Grover Norquist says he isn’t calling for a pullout, at least not yet, but that he just wants to start a conversation, according to this report from Foreign Policy. The cost of fighting in Afghanistan goes over $100 billion a year, and the president of Americans for Tax Reform wants conservatives and the center-right to absorb that figure in the context of our national crisis in debt and deficit spending. But the claim of the cost is almost entirely undocumented, and the study’s focus on al-Qaeda in Afghanistan misses the point:
Americans for Tax Reform President Grover Norquist said he wants to build a center-right coalition to advocate for considering pulling out of Afghanistan in order to save the hundreds of billions of taxpayer dollars being spent there.
As the United States grapples with the government’s fiscal crisis, the huge investment in Afghanistan just isn’t wise, Norquist argued at a private salon dinner in Washington on Tuesday evening to a group of foreign-policy minded academics and journalists. He also pointed to the opportunity cost of devoting so much national attention and resources to Afghanistan, which takes focus away from other international challenges.
Norquist teamed up with New America Foundation foreign policy chief Steve Clemons, who organized the dinner, to present his case. Clemons’s own effort to publicize the costs of the war, as detailed in the report of the Afghanistan Study Group he helped to lead, dovetails nicely with Norquist’s beliefs.
“The U.S. interests at stake in Afghanistan do not warrant this level of sacrifice,” the report states, estimating the price tag of continuing the strategy put forth by President Barack Obama at about $100 billion per year.
Is the cost actually $100 billion for those forces to be in Afghanistan, or for those forces to exist at all? We saw some of the latter kind of accounting from opponents of the war in Iraq, who rolled up costs that would have been incurred regardless of whether troops got deployed overseas or not into their figures that “proved” the US was busting the budget with its adventurism. The only reference given for the claim is the 2011 Defense budget, which lays the entire cost of the operation — including standing units that would have to be funded regardless where they were positioned. Some of that money would have gone to Afghanistan through the State Department if our military wasn’t there, as the military has been spending money on infrastructure and training for Afghans, especially in their security services.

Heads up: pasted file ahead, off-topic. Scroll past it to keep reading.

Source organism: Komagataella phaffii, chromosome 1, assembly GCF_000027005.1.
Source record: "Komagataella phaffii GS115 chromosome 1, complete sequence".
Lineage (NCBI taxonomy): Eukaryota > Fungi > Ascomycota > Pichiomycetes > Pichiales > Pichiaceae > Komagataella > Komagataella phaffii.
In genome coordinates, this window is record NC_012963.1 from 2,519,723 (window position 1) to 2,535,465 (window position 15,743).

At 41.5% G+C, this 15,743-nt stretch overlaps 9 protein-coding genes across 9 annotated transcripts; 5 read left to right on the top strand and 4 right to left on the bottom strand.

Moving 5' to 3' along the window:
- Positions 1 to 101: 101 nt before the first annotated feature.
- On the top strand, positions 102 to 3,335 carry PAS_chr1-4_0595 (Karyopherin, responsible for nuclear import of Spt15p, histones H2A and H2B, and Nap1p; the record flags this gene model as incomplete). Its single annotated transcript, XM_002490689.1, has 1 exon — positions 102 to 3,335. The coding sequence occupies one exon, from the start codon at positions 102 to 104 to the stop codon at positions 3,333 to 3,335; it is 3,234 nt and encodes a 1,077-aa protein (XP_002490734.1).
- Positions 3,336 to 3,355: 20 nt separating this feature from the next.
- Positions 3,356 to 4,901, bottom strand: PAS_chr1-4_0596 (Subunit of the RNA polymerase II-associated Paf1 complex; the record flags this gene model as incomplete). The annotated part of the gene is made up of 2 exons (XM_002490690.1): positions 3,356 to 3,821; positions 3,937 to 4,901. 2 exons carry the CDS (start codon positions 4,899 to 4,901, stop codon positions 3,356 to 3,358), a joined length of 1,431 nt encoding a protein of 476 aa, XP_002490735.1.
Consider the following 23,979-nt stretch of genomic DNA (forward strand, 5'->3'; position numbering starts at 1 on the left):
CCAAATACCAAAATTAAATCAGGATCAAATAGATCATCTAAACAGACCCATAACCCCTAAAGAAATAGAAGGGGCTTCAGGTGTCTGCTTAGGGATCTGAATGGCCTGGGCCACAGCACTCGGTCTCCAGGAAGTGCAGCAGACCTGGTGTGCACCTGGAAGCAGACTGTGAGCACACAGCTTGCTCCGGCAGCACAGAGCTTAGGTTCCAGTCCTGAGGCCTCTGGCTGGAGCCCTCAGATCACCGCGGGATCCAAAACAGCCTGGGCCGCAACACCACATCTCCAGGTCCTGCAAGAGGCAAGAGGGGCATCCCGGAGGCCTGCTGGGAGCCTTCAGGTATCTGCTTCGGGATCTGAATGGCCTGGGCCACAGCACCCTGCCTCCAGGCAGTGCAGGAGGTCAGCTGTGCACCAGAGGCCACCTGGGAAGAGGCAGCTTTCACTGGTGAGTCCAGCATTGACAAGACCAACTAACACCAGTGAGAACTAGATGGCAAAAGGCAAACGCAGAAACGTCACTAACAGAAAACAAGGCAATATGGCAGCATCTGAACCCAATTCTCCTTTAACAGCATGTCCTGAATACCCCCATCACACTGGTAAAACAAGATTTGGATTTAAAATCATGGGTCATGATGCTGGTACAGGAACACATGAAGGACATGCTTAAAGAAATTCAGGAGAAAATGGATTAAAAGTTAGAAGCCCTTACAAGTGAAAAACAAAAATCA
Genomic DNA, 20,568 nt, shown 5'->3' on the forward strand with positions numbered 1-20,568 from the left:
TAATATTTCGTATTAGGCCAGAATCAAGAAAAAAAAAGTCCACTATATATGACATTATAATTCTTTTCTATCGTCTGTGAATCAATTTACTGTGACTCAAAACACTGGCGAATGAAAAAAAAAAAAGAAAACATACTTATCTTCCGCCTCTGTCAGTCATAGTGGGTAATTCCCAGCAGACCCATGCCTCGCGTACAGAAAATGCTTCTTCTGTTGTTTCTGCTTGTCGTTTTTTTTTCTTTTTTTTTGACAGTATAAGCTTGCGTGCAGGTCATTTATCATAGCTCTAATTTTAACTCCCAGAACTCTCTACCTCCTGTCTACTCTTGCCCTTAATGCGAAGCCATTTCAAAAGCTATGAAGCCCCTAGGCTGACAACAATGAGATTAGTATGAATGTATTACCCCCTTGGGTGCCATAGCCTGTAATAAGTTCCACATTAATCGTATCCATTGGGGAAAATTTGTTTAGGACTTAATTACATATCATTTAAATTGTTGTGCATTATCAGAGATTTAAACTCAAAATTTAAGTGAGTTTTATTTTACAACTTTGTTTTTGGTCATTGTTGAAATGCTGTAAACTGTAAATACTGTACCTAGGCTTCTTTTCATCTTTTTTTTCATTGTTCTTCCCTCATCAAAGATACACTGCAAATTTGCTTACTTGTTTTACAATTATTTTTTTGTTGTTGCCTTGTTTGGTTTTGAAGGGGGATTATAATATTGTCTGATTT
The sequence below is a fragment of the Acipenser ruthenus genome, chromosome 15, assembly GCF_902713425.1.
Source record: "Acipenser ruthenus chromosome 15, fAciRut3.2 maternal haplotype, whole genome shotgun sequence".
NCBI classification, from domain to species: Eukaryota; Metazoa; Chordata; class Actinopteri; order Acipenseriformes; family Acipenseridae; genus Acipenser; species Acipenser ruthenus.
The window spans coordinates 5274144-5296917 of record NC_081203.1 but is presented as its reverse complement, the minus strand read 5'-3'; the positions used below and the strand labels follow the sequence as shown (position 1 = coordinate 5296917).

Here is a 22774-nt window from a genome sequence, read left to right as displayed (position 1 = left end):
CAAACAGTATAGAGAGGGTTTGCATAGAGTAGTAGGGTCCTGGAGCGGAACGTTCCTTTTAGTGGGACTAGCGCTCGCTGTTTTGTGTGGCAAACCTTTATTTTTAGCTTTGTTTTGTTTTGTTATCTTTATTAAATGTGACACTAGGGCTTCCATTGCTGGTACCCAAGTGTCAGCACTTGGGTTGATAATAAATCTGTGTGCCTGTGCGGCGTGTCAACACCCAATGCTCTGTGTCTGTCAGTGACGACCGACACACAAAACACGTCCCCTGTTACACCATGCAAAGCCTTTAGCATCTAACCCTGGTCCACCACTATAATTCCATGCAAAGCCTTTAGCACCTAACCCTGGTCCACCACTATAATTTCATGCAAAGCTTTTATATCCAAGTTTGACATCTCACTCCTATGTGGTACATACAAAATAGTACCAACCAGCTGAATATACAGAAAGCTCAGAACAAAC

Undoubtedly, though, we are spending a lot of money in Afghanistan that wouldn’t get spent if we weren’t at war, although pulling out won’t save us the $100 billion claimed here. What’s the trade-off? The report claims this:
With the Afghanistan Surge, the U.S. will be spending almost $100 billion per year in Afghanistan, with a stated primary purpose of eradicating just 20 to 30 Al Qaeda leaders, and in a country whose total GDP is only $14 billion per annum. This is a serious imbalance of expenses to benefit.
But we’re in Afghanistan to keep al-Qaeda bottled up in the mountain regions of Pakistan, not to fight them in Afghanistan. Hey, we’d love to see them cross the border to fight a stand-up battle against our troops, but unfortunately they’re a little smarter than that. Pakistan won’t let us explicitly invade, so the best we can do at the moment is to keep them from coming back into Afghanistan, as well as keep them from moving somewhere else in force — say, Yemen, Somalia, Sudan, or some other near-failed state. If we remove the pressure, we will end up fighting the same war all over again somewhere else, or maybe even back in Afghanistan. In the meantime, we keep the Taliban from once again seizing power and setting up the country as a haven for AQ and other terrorists all over again.
If we want to reduce the cost of our military presence overseas, perhaps we should start where we no longer face a threat to our security: Europe. We have bases and troops spread throughout the continent in support of an old tripwire strategy against an enemy that no longer exists. Our presence costs us significant amounts of money, at least by the same accounting method seen in this study. Why not close those bases and focus on actual security threats like Af-Pak, the Korean Peninsula, and the deep-sea shipping lanes? That would save us some money without losing the ability to keep AQ bottled up in the mountains and helping Afghanistan to strengthen itself enough to settle its tribal war, which is what the Taliban fight mainly is.
I’d rather save money by pulling out of regions where we’re not needed to fight rather than abandoning the only front against the global jihadists we presently have.
Update: Max Boot scornfully rips Norquist’s argument:
Norquist seems quite enamored of Ronald Reagan’s pullout from Lebanon after the suicide car-bombing of the Marine barracks in Beirut in 1983. Perhaps he is not aware that this incident was routinely cited — along with the U.S. pullout from Somalia in 1993 — by Osama bin Laden in the 1990s to justify his belief that the U.S. was a “weak horse” that could be attacked with impunity. Note to Grover: Even the great Ronald Reagan was not infallible.
With arguments like that, it is no surprise that Norquist has attracted to his cause such conservative luminaries as … Steve Clemons? Jim Pinkerton? Charlie Kupchan? If those are genuine representatives of the conservative movement, then I’m Donald Duck.
While I think conservatives won’t mind a discussion about reducing our footprint overseas to reflect the financial issues we face now, like Boot, I don’t expect this argument to hold much water with the center-right.